So, the first two tell you amp power, but at different impedance loads, and the last one tells you output impedance, and voltage, but doesn't specify what impedance the figure can be achieved at. Brilliant. And we're assuming that all of the specifications given are at an equal level of distortion, but we don't know that. Some may be more "optimistic" than others in the figures they produce.

Very hard to do a fair comparison without being given all the information, or actually measuring yourself the things they don't tell you.

The reasons for not stating all the necessary figures for a complete fair comparison include incompetence, laziness, lack of demand for info from the customer, a desire to hide just how average something is, or a mix of all those reasons.

It gets worse with consumer gear, like my Sound Blaster X-Fi Titanium Fatality Professional (yes, that is the real name of the card!), which only says it supports 300 ohm headphones, whatever that means.

Good reference for further reading, goes into more detail, and explains the math involved:

To be useful though, you need a standard for how much distortion an amp can have before being deemed to be at its voltage or current limits.

You need an agreed figure for a fair comparison, otherwise you could rate a crappy amp at 1W with 10% THD (Total Harmonic Distortion). Sure, you get volume, but it will sound like crap.

Complete description for Scarlett's headphone out (meant Scarlett instead of Sapphire, sorry):

Dynamic Range: 107 dB (A-Weighted)
THD+N: <0.002% (minimum gain, -1dBFS input with 22Hz/22kHz bandpass filter)
Maximum Output Level: > +10dBu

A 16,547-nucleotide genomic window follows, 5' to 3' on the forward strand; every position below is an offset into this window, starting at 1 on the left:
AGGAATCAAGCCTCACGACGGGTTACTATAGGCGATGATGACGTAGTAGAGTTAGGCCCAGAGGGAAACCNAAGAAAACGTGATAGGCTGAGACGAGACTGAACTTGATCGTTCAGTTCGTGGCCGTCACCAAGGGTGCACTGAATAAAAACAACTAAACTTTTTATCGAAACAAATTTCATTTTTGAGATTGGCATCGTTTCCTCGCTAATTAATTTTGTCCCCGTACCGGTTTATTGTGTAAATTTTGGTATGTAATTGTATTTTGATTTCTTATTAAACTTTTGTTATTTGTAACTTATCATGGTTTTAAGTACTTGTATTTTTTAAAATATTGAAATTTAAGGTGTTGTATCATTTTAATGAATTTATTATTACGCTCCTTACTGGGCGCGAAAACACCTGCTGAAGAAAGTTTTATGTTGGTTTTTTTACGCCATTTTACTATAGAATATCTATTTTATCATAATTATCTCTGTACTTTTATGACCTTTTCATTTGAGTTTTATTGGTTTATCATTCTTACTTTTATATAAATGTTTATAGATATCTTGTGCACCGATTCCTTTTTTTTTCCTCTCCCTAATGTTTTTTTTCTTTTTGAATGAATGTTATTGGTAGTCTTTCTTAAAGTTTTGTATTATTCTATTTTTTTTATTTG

Impedance: 10 Ω

Assumed only impedance and max output would hint how loud the output will be, my limited knowledge tells me "dynamic range" would be just signal to noise ratio and THD will be, well, distortion.

This is really crappy when spec sheets on manufacturer are so useless (or at least pretty damn obscure and requiring doing assumptions and own calculations).

Loved Ethan Winers talk on audio myths - will try to watch this one, but there's a chance I won't understand much from it

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Double tracking means fat fingering the same flubs twice soundclouds|youtubes

Complete description for Scarlett's headphone out (meant Scarlett instead of Sapphire, sorry):

Dynamic Range: 107 dB (A-Weighted)
THD+N: <0.002% (minimum gain, -1dBFS input with 22Hz/22kHz bandpass filter)
Maximum Output Level: > +10dBu
Impedance: 10 Ω

Assumed only impedance and max output would hint how loud the output will be, my limited knowledge tells me "dynamic range" would be just signal to noise ratio and THD will be, well, distortion.

This is really crappy when spec sheets on manufacturer are so useless (or at least pretty damn obscure and requiring doing assumptions and own calculations).

Loved Ethan Winers talk on audio myths - will try to watch this one, but there's a chance I won't understand much from it

OK, we know voltage. To figure out current, and then be able to multiply the voltage by the current to determine power in W rms, we can use this calculator:

So we punch in 2.449489742 V rms, and then input the specific impedance you want to test with.

This will give us figures for current and watts.

At 32 ohms current I=76.5 mAmps rms.

Power is W=0.1875 W rms. 0.1875 W rms = 187 mW rms.

If you were using 600 Ohm headphones the figures would look like this:

current I=4.08 mAmps rms.

watts W=0.01 W rms. 0.01 W rms= 10mW rms.

Not much compared to serious headphone amps that often have 600mW or more power.

But, reality check time.

We're taking it on faith that the headphone amp can actually produce 2.449489742 V without distorting.

OK, to keep it simple, lets assume it can do what it says on the box.

We did two calculations, for 32 ohms, and for 600 ohms. The 600 ohm calculation has a much greater probability of being accurate than the calculation done at 32 ohms.